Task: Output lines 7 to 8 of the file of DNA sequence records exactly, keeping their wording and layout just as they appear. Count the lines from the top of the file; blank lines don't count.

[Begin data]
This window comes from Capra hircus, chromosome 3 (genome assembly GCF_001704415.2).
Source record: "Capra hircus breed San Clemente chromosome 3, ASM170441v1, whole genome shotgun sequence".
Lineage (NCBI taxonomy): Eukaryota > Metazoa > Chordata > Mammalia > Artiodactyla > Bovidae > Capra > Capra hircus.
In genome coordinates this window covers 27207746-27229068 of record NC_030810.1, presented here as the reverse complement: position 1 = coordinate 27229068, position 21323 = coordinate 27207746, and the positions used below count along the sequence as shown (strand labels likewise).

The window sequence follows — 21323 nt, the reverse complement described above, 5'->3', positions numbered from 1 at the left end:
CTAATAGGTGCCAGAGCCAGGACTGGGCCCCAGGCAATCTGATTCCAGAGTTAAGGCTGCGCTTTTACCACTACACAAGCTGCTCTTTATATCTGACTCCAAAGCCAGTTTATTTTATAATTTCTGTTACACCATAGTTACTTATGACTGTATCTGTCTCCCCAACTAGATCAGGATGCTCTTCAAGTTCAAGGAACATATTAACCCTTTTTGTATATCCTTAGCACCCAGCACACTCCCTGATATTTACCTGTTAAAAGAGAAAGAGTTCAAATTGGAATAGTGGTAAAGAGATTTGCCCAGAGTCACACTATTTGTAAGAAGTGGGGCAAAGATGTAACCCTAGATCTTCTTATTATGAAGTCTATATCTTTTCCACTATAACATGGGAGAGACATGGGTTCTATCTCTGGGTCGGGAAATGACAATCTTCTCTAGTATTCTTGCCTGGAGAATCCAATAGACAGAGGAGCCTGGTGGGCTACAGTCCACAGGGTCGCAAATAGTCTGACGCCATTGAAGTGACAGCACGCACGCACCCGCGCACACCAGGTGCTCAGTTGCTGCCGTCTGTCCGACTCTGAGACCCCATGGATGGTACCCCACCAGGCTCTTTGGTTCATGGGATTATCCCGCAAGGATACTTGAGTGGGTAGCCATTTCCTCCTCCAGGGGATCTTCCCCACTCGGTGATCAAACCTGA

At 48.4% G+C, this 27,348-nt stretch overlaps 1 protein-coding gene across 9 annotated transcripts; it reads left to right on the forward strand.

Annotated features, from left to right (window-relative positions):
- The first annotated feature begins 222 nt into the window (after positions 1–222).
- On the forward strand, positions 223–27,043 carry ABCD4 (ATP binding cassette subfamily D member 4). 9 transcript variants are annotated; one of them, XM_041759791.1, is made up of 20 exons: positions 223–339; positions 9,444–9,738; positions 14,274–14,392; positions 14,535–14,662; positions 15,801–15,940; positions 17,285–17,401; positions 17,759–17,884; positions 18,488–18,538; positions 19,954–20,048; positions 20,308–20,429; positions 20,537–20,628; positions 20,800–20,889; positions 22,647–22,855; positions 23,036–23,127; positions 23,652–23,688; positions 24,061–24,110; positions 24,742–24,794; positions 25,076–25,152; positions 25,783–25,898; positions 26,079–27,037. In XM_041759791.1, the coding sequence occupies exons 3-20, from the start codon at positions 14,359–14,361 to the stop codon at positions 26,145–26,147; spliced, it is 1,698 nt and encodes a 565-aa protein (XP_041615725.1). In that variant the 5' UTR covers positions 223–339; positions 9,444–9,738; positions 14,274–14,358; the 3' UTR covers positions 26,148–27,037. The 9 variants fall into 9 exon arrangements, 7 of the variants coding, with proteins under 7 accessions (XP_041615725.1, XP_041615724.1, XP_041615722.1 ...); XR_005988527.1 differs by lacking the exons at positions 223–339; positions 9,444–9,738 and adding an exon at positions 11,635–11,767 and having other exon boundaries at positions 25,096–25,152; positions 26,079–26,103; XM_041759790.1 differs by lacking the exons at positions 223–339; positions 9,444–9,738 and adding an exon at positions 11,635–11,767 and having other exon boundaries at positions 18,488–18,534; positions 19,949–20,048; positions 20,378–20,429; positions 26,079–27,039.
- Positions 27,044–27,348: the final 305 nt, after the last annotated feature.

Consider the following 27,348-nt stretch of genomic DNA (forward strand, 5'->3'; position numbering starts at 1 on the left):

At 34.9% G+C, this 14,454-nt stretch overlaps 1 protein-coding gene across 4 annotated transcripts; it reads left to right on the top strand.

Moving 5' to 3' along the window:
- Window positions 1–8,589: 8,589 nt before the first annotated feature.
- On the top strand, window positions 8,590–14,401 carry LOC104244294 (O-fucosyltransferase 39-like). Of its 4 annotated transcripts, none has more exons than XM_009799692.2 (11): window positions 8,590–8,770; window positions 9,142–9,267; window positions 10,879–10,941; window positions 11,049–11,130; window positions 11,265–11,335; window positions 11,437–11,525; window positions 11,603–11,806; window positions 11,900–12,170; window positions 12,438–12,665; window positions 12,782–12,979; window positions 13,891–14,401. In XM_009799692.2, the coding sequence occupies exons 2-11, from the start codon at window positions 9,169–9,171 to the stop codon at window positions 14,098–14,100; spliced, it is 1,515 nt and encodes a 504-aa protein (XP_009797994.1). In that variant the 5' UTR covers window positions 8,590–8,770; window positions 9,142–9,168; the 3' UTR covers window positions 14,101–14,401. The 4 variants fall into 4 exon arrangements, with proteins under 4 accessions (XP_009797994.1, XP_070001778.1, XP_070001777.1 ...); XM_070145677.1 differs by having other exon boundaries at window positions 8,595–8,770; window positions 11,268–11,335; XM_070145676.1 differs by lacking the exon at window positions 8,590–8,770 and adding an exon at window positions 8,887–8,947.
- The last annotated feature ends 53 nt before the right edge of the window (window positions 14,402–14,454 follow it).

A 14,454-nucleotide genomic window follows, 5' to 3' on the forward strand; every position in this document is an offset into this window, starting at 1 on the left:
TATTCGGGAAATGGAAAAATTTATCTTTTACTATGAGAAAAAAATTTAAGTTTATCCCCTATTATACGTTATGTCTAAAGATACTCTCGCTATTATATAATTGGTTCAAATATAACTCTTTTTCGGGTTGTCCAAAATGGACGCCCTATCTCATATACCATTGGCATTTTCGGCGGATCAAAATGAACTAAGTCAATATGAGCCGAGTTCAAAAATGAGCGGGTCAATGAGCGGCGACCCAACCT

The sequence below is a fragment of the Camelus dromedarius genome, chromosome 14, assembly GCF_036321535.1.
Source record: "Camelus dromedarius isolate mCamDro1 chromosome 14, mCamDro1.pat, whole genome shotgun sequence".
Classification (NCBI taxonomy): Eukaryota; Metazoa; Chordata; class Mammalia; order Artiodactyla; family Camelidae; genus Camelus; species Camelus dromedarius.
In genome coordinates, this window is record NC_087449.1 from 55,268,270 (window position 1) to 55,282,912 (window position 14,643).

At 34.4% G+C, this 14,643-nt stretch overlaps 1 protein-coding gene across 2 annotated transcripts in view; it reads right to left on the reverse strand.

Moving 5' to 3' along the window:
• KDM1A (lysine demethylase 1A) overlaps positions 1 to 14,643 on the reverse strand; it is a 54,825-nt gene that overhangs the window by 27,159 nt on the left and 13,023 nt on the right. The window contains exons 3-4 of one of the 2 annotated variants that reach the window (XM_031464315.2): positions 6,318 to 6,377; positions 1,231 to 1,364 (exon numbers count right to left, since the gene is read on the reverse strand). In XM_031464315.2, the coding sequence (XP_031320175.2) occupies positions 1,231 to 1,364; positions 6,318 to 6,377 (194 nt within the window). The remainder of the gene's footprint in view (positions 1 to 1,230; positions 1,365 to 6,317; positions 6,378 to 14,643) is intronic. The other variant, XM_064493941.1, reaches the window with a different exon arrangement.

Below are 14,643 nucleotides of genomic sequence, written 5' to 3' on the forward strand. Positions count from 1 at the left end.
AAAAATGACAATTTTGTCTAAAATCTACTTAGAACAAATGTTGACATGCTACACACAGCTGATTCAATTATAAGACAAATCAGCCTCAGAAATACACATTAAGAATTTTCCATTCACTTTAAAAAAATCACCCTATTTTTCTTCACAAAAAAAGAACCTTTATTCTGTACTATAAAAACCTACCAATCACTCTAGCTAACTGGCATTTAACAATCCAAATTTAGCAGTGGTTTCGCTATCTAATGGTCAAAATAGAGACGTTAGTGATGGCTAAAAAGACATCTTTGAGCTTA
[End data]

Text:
At 48.4% G+C, this 27,348-nt stretch overlaps 1 protein-coding gene across 9 annotated transcripts; it reads left to right on the forward strand.

Annotated features, from left to right (window-relative positions):